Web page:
Autumn is the perfect time to plan ahead for winter riding. Cool mornings and dark evenings give a good indication of what is to come.
Winter riding is achievable for most people who regularly ride. It may not be the best introduction to bicycle commuting, which is another reason starting in the fall is a better idea. Riding through the winter achieves a fitness that your friends will envy come spring, and despite the initial investment that may be needed in gear, saves considerable money compared to the current price of gas!
To effectively commute in a Minnesota winter, there are some basic requirements:
- Warm clothes, preferably made of warm-yet-lightweight fibers for ease of movement. Some experimentation ends up necessary, because most people overestimate how much clothing they’ll need while riding. Riding keeps you warm! Bright colors are also a good idea, as always, to increase visibility.
- Appropriate shoes. While many bikers use clipless pedals and cleated shoes in summer, in winter this can be more problematic. At the very least, a good mountain cleated system is required (like a Crank Brothers Eggbeater, designed to shed mud); else, switching to platform pedals with toe clips allows for a wider range of shoe choice for cold weather and sock-layering purposes.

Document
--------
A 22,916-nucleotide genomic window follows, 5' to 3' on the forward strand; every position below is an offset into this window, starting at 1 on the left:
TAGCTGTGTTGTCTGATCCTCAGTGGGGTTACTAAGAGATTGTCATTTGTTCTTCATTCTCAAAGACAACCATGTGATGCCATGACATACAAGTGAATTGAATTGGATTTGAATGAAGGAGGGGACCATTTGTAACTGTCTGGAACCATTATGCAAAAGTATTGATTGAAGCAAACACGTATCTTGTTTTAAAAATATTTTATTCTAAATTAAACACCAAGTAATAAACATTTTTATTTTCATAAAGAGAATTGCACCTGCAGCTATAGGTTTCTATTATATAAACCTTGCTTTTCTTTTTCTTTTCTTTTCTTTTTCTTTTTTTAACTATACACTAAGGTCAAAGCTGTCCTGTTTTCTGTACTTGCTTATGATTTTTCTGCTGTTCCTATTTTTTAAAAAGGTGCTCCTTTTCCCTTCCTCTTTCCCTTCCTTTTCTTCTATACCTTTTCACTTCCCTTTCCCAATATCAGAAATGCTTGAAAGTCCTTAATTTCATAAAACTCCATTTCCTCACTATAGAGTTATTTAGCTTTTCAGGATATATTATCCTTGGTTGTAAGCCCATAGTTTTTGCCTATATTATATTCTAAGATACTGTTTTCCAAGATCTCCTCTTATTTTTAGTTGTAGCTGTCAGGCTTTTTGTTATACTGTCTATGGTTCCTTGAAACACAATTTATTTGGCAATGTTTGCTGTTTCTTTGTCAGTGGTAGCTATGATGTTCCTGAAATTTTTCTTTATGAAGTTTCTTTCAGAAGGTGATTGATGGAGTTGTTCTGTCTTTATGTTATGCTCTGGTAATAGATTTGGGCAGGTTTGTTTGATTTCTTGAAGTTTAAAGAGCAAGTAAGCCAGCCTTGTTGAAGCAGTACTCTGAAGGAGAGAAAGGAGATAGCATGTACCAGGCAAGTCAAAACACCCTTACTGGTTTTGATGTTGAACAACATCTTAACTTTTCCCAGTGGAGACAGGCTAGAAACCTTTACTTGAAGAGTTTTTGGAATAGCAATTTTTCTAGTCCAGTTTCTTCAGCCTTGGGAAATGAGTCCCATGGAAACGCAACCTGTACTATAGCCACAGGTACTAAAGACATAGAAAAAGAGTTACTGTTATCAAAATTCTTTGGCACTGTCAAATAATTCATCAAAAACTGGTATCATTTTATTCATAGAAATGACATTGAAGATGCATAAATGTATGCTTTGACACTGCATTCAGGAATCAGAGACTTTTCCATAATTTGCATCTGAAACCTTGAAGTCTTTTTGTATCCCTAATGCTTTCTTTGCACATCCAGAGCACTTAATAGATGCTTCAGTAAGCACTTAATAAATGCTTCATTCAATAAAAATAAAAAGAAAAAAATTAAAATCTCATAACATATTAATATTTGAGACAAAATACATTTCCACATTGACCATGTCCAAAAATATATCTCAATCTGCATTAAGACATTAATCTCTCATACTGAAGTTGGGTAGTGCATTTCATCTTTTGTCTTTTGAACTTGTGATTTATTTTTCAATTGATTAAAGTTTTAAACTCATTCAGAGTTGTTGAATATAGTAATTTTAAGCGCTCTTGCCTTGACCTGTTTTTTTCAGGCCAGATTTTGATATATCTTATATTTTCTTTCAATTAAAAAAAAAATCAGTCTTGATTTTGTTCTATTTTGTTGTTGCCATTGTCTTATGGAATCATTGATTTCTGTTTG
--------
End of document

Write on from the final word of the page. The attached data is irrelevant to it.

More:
- A good lightset – both a front headlight and a rear ‘blinkie.’ I recommend finding lights that can be recharged or use rechargeable batteries for cost-effectiveness. Note that Minnesota Bicycle Law (169.222) requires a white headlight with at least 500 feet of visibility for the front of the bicycle, and a red rear reflector visible from 100-600 feet behind (inclusive).
- Good reflective additions to the bike. Lightsets provide front-back visibility. Adding marine-grade reflective tape to wheel rims and to pedal cranks helps provide side-on visibility. Because these parts also move (wheels spin, pedal cranks spin), it increases the visibility factor.
- Appropriate tires. Skinny tires are nice on clean pavement, but who sees that in a Minneapolis winter? Cyclocross tires on road bikes, or knobbier tires on hybrids or mountain bikes, are useful in winter, and easier to change with gloved/cold hands in the event of flats. Some bicycle brakes may need modifications to accept these tires.
- A route. Keep in mind that a route that works in spring-summer-fall may not work in winter. As it starts to snow, you’ll learn the plowing patterns more quickly. Some roads with sidepaths get sidepath plowing that is often quicker (and more effective) than the roadway plowing, although sidepaths still have their issues from a safety perspective. In Minneapolis, the Midtown Greenway gets plowed all winter. The Gateway Trail, however, gets groomed for XC skiing. Over time, by amassing a variety of routes, you’ll be ready for whatever happens and whatever you discover about the plowing patterns.
I also think, if one isn’t already cycle-commuting, getting started in fall helps with the lung issues. Winter air is colder, and harder on lungs than warm summer air. Developing the capacity and endurance over time, and as the air cools gradually, is better than jumping straight into breathing the cold air straightaway.